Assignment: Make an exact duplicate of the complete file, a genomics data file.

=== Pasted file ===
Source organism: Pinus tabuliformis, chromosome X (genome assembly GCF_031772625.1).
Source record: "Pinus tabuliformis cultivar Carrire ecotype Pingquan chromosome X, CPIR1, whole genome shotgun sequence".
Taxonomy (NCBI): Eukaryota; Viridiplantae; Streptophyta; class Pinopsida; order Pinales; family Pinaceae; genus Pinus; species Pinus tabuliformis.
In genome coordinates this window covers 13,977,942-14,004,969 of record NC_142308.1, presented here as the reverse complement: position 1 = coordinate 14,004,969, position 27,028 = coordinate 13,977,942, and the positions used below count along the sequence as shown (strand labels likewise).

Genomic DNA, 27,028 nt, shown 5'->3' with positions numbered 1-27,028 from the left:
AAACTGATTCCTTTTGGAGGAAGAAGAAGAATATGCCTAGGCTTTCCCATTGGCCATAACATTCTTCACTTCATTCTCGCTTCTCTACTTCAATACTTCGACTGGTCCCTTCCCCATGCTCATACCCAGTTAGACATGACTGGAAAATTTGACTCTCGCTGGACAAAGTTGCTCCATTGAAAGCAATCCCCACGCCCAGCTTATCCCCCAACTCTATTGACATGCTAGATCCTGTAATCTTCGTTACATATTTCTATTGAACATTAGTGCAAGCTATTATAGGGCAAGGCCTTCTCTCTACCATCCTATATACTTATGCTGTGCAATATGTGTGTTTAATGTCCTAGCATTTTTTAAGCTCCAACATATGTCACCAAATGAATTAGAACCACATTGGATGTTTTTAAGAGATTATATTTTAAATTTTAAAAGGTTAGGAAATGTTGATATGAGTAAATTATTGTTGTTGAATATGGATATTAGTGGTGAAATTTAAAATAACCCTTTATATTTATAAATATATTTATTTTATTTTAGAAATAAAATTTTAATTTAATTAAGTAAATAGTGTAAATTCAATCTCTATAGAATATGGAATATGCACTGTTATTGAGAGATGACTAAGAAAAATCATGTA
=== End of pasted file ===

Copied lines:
Source organism: Pinus tabuliformis, chromosome X (genome assembly GCF_031772625.1).
Source record: "Pinus tabuliformis cultivar Carrire ecotype Pingquan chromosome X, CPIR1, whole genome shotgun sequence".
Taxonomy (NCBI): Eukaryota; Viridiplantae; Streptophyta; class Pinopsida; order Pinales; family Pinaceae; genus Pinus; species Pinus tabuliformis.
In genome coordinates this window covers 13,977,942-14,004,969 of record NC_142308.1, presented here as the reverse complement: position 1 = coordinate 14,004,969, position 27,028 = coordinate 13,977,942, and the positions used below count along the sequence as shown (strand labels likewise).

Genomic DNA, 27,028 nt, shown 5'->3' with positions numbered 1-27,028 from the left:
AAACTGATTCCTTTTGGAGGAAGAAGAAGAATATGCCTAGGCTTTCCCATTGGCCATAACATTCTTCACTTCATTCTCGCTTCTCTACTTCAATACTTCGACTGGTCCCTTCCCCATGCTCATACCCAGTTAGACATGACTGGAAAATTTGACTCTCGCTGGACAAAGTTGCTCCATTGAAAGCAATCCCCACGCCCAGCTTATCCCCCAACTCTATTGACATGCTAGATCCTGTAATCTTCGTTACATATTTCTATTGAACATTAGTGCAAGCTATTATAGGGCAAGGCCTTCTCTCTACCATCCTATATACTTATGCTGTGCAATATGTGTGTTTAATGTCCTAGCATTTTTTAAGCTCCAACATATGTCACCAAATGAATTAGAACCACATTGGATGTTTTTAAGAGATTATATTTTAAATTTTAAAAGGTTAGGAAATGTTGATATGAGTAAATTATTGTTGTTGAATATGGATATTAGTGGTGAAATTTAAAATAACCCTTTATATTTATAAATATATTTATTTTATTTTAGAAATAAAATTTTAATTTAATTAAGTAAATAGTGTAAATTCAATCTCTATAGAATATGGAATATGCACTGTTATTGAGAGATGACTAAGAAAAATCATGTA